John Brown And The North Essay

658 words - 3 pages

In 1859, John Brown and nineteen other men seized a federal armory at Harpers Ferry in an attempt to start a slave rebellion. He was seen as a madman by the North and South, but by 1863, the South was the only region to still hold that idea. Although the North hung John Brown, he became their hero and they began to openly embrace his thinking. The rapid change of views on slavery from the North affected their relationship with the South exponentially. Between 1859 and 1863, the way the North and South viewed John Brown made the differences in their values and beliefs apparent.
When John Brown died, his death had made a distinct line between the North and South. This particular event was used to its advantage in elections as “the Democrats had just been whipped in (some state elections), and seized upon the unfortunate Harpers Ferry affair to influence other elections then pending” [Doc E]. The South was now afraid of any future slave rebellions, so to ensure their security and economy, they voted for the Democrats who would make sure slavery was permanent. They believed that the states should be the main government making the decisions, and not by a central form of government preferred by the North. The South refused to keep up with the modernization of the country from fear and stubbornness. Even the North’s attempts to force them to become industrial through high taxation of imports and exports failed. The South was beginning to take it’s first steps into seceding from the Union.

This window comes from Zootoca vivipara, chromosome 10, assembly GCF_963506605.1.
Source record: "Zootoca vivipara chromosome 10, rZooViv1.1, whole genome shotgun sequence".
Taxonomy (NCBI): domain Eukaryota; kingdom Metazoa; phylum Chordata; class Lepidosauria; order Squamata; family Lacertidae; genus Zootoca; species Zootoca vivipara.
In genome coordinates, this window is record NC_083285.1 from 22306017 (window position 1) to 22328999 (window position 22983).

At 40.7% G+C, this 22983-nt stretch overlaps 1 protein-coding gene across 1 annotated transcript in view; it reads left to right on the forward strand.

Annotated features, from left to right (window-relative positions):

Prior actions from John Brown aided the separation between North and South. After the Pottawatomie Massacre and Harpers Ferry, the North regarded “Brown’s raid as utterly mistaken and, in its direct consequences, pernicious” [Doc A]. The North, mostly associated with abolitionists, did not want to be associated with a deranged man who murdered and mutilated pro-slavery people. However, soon after, the North...

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